When I was a kid, I used to spend a good deal of my free time in the local bookstore trying to figure out how to convert whatever money I had into the greatest number of books possible.
The year I turned ten, I remember coveting the boxed set of C.S. Lewis’s The Chronicles of Narnia. Every time I got within ten feet of the store, I begged my parents to let me go in so I could look at it. I would bring in my money and have the store’s owner help me count it to see if I had enough to buy the set, only to leave disappointed that I’d come up short. It seemed that I’d never have enough to call those glorious books my own.
Unbeknownst to me, my parents had told the owner that under no circumstances was she allowed to sell me that set of books because they were going to buy them for me for Christmas.
On Christmas morning I was shocked to find that Santa had brought me the thing I’d wanted most. I don’t think I left my room for weeks, foregoing tv and playdates with friends in order to find out where Uncle Andrew’s magic rings would take Digory and Polly, to wonder if there was a candy as fine as turkish delight and whether or not fawns and beavers could really talk. With the exception of the computer I’m typing this post on now, I don’t know that I’ve ever received a gift that I’ve enjoyed more.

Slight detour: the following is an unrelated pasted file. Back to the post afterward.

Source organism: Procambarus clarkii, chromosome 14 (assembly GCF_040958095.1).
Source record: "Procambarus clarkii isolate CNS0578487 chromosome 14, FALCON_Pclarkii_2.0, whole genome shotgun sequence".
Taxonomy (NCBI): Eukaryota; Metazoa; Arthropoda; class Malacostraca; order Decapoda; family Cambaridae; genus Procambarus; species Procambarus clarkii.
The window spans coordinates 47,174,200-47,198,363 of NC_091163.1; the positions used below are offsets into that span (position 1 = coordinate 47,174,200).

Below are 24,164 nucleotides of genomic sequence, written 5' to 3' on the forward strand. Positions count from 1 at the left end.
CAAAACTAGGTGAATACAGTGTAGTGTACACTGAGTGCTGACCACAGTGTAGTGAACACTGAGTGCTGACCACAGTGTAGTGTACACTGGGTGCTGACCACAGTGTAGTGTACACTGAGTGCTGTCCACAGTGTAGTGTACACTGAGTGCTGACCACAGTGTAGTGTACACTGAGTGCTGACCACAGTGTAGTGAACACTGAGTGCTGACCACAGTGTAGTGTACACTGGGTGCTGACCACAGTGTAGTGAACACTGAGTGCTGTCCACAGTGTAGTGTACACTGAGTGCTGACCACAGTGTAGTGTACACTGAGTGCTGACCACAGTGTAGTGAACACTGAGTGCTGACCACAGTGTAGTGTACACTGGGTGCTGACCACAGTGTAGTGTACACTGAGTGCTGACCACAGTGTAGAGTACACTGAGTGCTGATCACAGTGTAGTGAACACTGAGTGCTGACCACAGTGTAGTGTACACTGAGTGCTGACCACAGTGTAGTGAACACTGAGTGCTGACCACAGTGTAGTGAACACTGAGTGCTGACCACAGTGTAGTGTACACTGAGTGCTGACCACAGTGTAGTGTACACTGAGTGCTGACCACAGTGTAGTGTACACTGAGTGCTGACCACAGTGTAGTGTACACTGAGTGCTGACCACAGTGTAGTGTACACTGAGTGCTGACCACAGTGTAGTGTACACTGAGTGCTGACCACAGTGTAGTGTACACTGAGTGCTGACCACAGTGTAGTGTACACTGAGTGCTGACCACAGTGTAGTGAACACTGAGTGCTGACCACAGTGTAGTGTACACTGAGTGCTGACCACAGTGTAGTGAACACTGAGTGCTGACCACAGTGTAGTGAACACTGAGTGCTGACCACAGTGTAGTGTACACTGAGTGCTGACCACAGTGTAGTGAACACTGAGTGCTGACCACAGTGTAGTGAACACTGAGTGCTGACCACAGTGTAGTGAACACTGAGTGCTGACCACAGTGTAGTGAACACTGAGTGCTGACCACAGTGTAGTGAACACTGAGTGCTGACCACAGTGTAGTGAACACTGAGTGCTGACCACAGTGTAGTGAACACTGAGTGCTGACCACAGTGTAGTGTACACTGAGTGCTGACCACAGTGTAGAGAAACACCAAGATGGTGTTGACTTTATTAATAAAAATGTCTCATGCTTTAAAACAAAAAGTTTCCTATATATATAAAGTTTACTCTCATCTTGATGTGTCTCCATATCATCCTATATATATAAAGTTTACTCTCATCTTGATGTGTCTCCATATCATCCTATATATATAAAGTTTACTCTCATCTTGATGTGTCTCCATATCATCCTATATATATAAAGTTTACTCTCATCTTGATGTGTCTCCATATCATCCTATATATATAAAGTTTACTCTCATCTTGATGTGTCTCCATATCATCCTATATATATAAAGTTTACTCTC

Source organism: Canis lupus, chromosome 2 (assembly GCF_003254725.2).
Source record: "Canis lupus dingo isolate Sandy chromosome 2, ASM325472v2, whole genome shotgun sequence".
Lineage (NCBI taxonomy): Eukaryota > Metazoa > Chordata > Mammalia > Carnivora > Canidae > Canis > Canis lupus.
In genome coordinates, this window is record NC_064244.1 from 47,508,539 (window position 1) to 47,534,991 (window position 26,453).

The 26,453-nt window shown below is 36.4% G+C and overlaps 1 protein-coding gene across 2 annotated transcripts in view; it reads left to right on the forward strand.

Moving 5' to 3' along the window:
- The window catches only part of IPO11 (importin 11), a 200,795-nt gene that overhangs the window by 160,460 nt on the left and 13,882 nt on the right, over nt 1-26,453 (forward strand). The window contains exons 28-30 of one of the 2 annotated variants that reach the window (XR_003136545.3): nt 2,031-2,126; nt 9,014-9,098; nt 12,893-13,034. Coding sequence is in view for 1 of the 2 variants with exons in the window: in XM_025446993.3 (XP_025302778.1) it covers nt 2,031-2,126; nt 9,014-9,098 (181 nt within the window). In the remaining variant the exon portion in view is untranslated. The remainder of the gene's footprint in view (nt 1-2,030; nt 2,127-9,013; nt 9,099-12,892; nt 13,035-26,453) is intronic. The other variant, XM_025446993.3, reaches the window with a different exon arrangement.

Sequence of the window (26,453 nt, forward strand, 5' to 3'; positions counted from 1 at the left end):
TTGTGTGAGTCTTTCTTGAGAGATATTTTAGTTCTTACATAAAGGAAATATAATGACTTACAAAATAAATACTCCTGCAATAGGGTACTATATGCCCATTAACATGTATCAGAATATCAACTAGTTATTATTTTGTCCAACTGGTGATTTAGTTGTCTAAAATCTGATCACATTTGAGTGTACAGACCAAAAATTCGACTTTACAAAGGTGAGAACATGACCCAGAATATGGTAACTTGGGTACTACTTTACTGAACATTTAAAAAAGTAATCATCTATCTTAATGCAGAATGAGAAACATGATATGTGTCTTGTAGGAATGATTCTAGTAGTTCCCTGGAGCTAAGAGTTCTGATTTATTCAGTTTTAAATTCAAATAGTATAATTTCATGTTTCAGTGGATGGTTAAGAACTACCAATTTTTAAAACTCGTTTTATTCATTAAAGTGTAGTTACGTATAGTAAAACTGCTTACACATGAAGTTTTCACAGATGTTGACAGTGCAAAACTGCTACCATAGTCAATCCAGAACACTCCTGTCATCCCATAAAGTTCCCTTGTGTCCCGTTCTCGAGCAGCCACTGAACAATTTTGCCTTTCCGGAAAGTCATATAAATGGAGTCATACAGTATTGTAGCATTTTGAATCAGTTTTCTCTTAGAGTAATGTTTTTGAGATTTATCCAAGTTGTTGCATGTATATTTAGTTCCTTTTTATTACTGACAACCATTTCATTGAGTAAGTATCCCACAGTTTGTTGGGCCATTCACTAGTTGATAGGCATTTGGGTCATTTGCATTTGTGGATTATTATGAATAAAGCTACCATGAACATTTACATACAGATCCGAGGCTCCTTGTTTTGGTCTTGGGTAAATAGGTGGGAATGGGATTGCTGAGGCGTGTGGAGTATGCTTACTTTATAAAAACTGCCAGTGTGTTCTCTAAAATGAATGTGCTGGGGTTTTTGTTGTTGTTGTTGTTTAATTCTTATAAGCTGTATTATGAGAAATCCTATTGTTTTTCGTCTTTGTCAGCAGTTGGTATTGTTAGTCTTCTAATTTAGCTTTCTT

When I think back on Christmas Past, I think about all of the great books that I received over the years:
The Outsiders by S.E. Hinton – the first book I read that made me think that a woman could succeed as a writer.
The Dark Half by Stephen King – the first book that caused me to lose sleep.
The Little House on the Prarie series by Laura Ingalls Wilder – books that made me think about how the world had changed, how hard people worked and how easy our lives seemed in comparison. No phone? No tv? How did those poor kids ever survive?
Where the Sidewalk Ends by Shel Silverstein – the first book of poetry I ever read which made being silly and surreal and weird, normal.
I’ve been revisiting some of those favorites again. It’s been a fun experience, though at times a little sad, too. It’s funny how hearing a song or reading a book can almost take you back to where your head was the first time you heard/read it.
If you have a favorite Christmas book related memory, I’d love to hear it. Feel free to share.